Jumping the Tombs

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For me, memorial parks are more like golf courses: manicured lawns, sprinklers, the reception area with marble floors and columns. The memorial park is like a slice of white-picket-fences America, lined with stunted and balding alder trees to give the burial grounds a more suburban, refined feel.

Before all of this, though, there was the venerable sementeryo.

I’m never sure about what to call “cemeteries” in the Philippines: as with a lot of things here, the Western ideal takes a whole new meaning. The Filipino graveyard is as much about life as it is about death: people do live in shacks in the graveyard, mausoleums become homes for caretakers and undertakers and gravediggers and their families. On All Saints’ Day, the land of the dead becomes everything in the land of the living: a marketplace, a picnic area, a park, a playground. A casket can become a photo booth (or at least one enterprising funeral home thought of that brilliant idea), just as the tombs in the front of the cemetery become sari-sari stores.

Far from the “Six Feet Under” feel of memorial parks, or notions of “the family plot.”

Most of my relatives are buried deep in the heart of the Baguio City Cemetery: a graveyard carved right on the side of the mountain. Like Baguio itself, the place sprawls: there seems to be no sense of order or direction in the place. To get to the resting place of my grandparents and my uncle, you literally have to jump the tombs: along them, across them, between them, over them, until you find the simple shelter that, at least in the afterlife, my relatives call home.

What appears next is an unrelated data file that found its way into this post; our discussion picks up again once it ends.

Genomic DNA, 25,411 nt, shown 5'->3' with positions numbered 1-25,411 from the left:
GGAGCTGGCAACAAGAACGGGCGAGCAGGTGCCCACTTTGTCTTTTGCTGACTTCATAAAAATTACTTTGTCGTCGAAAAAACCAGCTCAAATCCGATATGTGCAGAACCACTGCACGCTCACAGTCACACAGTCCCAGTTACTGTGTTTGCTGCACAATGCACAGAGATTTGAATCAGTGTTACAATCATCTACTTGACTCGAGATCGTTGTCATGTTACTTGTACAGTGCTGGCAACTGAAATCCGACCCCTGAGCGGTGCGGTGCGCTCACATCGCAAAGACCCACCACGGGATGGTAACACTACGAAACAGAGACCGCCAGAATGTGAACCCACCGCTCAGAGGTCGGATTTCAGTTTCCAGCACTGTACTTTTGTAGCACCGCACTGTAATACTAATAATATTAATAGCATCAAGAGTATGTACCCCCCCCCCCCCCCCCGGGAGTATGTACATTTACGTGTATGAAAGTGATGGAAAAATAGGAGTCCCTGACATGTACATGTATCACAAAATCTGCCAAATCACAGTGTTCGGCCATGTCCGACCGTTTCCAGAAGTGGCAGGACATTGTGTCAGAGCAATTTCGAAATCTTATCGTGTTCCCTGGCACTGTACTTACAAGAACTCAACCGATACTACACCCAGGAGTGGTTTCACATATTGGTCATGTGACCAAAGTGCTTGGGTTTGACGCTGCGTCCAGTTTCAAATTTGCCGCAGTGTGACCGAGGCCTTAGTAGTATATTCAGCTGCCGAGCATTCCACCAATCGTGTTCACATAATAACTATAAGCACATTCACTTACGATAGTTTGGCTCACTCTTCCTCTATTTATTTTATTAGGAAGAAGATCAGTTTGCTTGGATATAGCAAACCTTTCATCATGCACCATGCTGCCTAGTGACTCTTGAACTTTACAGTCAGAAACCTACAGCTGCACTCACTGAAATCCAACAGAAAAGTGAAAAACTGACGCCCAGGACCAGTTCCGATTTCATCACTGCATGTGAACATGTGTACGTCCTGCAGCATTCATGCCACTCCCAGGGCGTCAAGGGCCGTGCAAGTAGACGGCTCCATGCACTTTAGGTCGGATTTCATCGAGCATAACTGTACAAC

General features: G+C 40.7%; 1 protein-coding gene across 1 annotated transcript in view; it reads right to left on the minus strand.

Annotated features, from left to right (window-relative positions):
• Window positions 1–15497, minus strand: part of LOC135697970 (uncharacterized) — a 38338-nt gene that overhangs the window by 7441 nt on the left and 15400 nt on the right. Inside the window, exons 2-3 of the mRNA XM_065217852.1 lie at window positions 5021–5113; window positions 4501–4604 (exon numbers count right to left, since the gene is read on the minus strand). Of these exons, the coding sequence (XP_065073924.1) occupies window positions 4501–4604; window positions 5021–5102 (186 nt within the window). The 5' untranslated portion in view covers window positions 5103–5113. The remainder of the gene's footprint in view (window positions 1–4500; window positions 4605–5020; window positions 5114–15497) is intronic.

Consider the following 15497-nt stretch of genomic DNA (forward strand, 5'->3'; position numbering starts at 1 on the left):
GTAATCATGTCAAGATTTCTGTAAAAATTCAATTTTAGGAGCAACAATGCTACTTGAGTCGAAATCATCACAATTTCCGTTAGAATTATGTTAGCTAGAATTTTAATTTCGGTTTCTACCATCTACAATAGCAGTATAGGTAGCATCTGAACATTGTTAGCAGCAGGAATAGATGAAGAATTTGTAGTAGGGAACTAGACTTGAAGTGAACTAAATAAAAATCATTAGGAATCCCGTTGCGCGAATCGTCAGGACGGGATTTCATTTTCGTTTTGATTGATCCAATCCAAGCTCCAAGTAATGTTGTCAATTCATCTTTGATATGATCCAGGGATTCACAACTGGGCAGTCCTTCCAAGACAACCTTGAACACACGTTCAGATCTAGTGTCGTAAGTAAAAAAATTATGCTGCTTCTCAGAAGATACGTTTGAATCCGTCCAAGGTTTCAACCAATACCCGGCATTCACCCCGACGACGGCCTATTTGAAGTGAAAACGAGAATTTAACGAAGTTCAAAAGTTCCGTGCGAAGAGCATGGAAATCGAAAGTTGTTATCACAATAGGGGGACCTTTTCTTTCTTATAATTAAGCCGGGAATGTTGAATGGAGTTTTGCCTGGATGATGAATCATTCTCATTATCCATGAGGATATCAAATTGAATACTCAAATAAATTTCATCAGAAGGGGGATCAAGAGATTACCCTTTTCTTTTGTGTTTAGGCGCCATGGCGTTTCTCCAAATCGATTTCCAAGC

When I was younger, my parents always insisted that we kids shimmy along the narrow pathways between tombs when we visit Lolo and Uncle. Jumping the tombs is tantamount to sacrilege. Leaping over the bodies of the dead was to desecrate them and to mock them. Some families were too impoverished to get a proper tomb, and often the body is marked with a simple concrete slab sunk on the ground. Families with proper tombs take care to keep people from stepping on the fresh white paint. Crowded and disorderly as the city cemetery was, the unwritten rule was simple: jump the tombs, but never step on them.

When I had a unexplainable case of delirium as a kid, at least one albularyo – yes, living in the cemetery – blamed it on me jumping on the tombs: the dwende are after you, he claimed, for I disturbed the spirits and they were after revenge. It could have been anything: the nuno sa punso, the grave of a dead child, or not crossing myself knowing that a priest was buried in one of the graves we passed by on the way.

Yet over the years, so many other diseases and maladies were to be had visiting my kin’s graves: rashes from giant hairy caterpillars, sprained ankles from slipping on overgrown weeds, knocking my head on so many roofs and beams. By then, I stopped tagging along to the sementeryo: not for fear of dwende, but opting instead to light a candle for the departed at home.

For all the inconveniences of the typical Filipino sementeryo – of nitso and “condo-type” tombs and ataul-selfies and such – I would still prefer to be buried in one. Only because Indiana Jones-slash-Super Mario jumping spree to get from one grave to the next: it’s much more fun that way.

It kind of gives me a bit of incentive to spook children who jump on my tomb, too.

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